But the thing which distresses me most is that I see very little difference between the responses of Christians and others. It's all anger and despair. Now, Holy Scripture gives us some precedent for expressing anger and despair about the situation of the world. I note, though, that the anger and despair in Scripture is mostly directed toward God himself. Perhaps counter-intuitively, I think God would rather have us hurl abuse and accusations at him than at the people with whom we disagree.
What I miss at the moment is evidence that we're paying attention to another stream of the Biblical witness which is an essential complement to the anger and despair: a calm, straightforward trust in the sovereignty of God and the truth of the gospel.
Of course we need both the sovereignty of God and the truth of the gospel. A sovereign God who is not the God and Father of the crucified and risen Jesus Christ is of small comfort to us - he could have any plans, any goals, and who knows how many of us he'd throw under the bus to achieve them. But if the God of the gospel, the God of Calvary and the empty tomb - if that God is sovereign, there must be some comfort. He has told us what he is up to, and it is salvation and hope and life. He threw himself under the bus, as it were, to secure it. He isn't backing down now.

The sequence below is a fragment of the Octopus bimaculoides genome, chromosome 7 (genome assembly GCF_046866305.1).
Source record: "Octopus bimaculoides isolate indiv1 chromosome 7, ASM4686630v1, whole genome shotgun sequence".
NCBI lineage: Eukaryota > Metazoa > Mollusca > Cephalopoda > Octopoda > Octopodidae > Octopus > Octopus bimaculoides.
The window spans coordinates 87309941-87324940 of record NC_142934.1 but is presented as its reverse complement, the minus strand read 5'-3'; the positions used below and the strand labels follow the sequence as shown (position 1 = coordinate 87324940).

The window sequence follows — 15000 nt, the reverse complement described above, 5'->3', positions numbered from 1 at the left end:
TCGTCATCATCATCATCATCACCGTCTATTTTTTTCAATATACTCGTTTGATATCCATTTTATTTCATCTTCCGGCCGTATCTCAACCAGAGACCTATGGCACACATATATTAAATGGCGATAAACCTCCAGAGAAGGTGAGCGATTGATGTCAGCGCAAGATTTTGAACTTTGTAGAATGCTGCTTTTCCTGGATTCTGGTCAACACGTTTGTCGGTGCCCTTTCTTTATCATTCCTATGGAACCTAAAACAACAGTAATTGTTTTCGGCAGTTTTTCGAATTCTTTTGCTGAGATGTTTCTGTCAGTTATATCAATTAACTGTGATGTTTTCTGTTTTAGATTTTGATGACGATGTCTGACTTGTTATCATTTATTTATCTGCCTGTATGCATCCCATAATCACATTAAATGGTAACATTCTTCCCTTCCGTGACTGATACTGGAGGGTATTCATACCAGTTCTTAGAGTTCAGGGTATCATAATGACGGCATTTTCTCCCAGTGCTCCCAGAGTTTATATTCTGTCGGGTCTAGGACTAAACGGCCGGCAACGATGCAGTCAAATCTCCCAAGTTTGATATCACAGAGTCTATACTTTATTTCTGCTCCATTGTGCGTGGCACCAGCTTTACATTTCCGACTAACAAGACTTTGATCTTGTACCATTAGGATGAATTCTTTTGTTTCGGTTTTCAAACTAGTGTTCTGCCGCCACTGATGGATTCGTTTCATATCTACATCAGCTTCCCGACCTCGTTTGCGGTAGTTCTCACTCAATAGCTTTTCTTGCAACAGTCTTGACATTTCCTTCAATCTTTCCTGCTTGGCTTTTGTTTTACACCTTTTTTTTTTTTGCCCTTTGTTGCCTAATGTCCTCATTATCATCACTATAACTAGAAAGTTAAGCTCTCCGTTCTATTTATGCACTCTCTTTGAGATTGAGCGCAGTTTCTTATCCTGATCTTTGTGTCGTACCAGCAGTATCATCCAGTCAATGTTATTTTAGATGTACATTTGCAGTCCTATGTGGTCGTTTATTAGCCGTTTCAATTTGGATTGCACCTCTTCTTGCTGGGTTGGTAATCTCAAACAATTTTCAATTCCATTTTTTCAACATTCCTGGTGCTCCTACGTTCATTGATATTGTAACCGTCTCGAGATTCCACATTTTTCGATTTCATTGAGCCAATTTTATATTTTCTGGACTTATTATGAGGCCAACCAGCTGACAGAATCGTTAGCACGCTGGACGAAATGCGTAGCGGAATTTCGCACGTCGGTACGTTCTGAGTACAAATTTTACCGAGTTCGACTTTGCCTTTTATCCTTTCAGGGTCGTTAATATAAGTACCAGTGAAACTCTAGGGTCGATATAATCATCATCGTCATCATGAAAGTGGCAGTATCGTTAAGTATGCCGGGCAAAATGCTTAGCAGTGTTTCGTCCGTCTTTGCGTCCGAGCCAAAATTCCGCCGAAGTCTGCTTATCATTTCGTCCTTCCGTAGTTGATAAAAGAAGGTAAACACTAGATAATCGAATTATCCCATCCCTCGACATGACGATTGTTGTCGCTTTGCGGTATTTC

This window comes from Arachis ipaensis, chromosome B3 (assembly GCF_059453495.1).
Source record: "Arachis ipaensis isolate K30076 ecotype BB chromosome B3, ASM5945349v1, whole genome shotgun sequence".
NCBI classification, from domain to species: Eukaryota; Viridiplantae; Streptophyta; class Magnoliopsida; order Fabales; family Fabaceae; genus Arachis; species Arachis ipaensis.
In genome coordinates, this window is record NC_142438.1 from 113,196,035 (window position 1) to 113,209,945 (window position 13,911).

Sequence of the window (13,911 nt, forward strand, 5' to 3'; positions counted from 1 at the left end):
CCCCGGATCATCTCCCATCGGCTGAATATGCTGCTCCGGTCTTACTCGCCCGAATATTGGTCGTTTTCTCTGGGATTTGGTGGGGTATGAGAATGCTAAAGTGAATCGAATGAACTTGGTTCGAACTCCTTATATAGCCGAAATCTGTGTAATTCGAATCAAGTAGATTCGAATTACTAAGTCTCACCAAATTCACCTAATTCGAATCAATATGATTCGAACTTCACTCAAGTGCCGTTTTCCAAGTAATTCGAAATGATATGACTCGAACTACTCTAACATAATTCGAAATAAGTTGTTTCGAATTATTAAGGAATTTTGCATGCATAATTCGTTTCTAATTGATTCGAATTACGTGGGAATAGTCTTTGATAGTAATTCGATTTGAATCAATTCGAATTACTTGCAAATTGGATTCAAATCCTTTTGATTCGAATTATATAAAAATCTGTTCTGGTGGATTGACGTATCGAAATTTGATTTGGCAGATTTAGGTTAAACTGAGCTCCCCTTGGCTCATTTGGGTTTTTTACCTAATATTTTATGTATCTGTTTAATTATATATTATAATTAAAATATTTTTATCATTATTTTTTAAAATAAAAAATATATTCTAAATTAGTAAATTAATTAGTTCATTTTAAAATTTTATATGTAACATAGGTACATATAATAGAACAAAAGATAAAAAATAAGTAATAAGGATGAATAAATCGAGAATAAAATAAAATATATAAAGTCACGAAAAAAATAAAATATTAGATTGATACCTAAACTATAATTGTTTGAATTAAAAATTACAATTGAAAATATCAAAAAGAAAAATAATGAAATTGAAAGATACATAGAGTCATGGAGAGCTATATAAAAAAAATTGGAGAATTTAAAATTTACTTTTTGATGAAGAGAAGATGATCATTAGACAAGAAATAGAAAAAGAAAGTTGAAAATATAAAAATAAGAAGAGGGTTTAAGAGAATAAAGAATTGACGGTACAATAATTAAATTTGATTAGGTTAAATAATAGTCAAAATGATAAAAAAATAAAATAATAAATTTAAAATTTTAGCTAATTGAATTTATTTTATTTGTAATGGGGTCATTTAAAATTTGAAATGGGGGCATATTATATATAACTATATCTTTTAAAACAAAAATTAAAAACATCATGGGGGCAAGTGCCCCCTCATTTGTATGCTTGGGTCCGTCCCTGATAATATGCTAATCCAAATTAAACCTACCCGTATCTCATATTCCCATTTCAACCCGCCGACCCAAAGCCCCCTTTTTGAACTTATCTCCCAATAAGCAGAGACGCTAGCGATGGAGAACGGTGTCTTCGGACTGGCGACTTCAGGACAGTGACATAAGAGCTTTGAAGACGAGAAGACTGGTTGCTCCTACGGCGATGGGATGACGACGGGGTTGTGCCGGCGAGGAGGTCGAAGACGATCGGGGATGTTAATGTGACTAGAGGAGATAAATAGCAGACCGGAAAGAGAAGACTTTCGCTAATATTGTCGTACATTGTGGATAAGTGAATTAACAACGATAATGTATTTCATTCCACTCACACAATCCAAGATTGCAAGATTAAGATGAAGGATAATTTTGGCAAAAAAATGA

There is something absolutely right about the instinct to protest manifest evils - to cry out 'this will not stand!' But it matters whether that proceeds from the starting point of a certain knowledge that, no, it will not stand - because the only place that evil ultimately has left is captive in the train of the glorified Christ. To put it another way, is your protest a witness to the gospel? And would this be clear to anyone glancing through your Facebook feed?